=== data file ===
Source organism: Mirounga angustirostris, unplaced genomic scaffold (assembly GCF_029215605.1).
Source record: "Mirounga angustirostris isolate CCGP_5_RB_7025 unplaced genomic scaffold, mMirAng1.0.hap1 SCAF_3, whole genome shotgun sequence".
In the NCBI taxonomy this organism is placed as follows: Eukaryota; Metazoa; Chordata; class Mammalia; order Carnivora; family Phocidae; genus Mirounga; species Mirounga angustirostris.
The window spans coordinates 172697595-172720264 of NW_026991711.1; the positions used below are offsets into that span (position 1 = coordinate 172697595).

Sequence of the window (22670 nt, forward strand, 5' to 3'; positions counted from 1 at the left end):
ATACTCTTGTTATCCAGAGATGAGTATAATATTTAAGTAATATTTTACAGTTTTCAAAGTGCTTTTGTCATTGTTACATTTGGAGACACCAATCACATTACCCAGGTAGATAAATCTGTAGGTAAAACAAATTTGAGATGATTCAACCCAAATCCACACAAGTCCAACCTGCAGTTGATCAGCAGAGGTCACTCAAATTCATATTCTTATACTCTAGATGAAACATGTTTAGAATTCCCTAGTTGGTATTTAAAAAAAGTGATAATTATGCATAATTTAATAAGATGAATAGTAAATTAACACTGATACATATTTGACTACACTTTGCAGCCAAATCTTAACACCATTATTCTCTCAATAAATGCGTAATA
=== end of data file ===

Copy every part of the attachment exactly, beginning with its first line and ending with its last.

Source organism: Mirounga angustirostris, unplaced genomic scaffold (assembly GCF_029215605.1).
Source record: "Mirounga angustirostris isolate CCGP_5_RB_7025 unplaced genomic scaffold, mMirAng1.0.hap1 SCAF_3, whole genome shotgun sequence".
In the NCBI taxonomy this organism is placed as follows: Eukaryota; Metazoa; Chordata; class Mammalia; order Carnivora; family Phocidae; genus Mirounga; species Mirounga angustirostris.
The window spans coordinates 172697595-172720264 of NW_026991711.1; the positions used below are offsets into that span (position 1 = coordinate 172697595).

Sequence of the window (22670 nt, forward strand, 5' to 3'; positions counted from 1 at the left end):
ATACTCTTGTTATCCAGAGATGAGTATAATATTTAAGTAATATTTTACAGTTTTCAAAGTGCTTTTGTCATTGTTACATTTGGAGACACCAATCACATTACCCAGGTAGATAAATCTGTAGGTAAAACAAATTTGAGATGATTCAACCCAAATCCACACAAGTCCAACCTGCAGTTGATCAGCAGAGGTCACTCAAATTCATATTCTTATACTCTAGATGAAACATGTTTAGAATTCCCTAGTTGGTATTTAAAAAAAGTGATAATTATGCATAATTTAATAAGATGAATAGTAAATTAACACTGATACATATTTGACTACACTTTGCAGCCAAATCTTAACACCATTATTCTCTCAATAAATGCGTAATA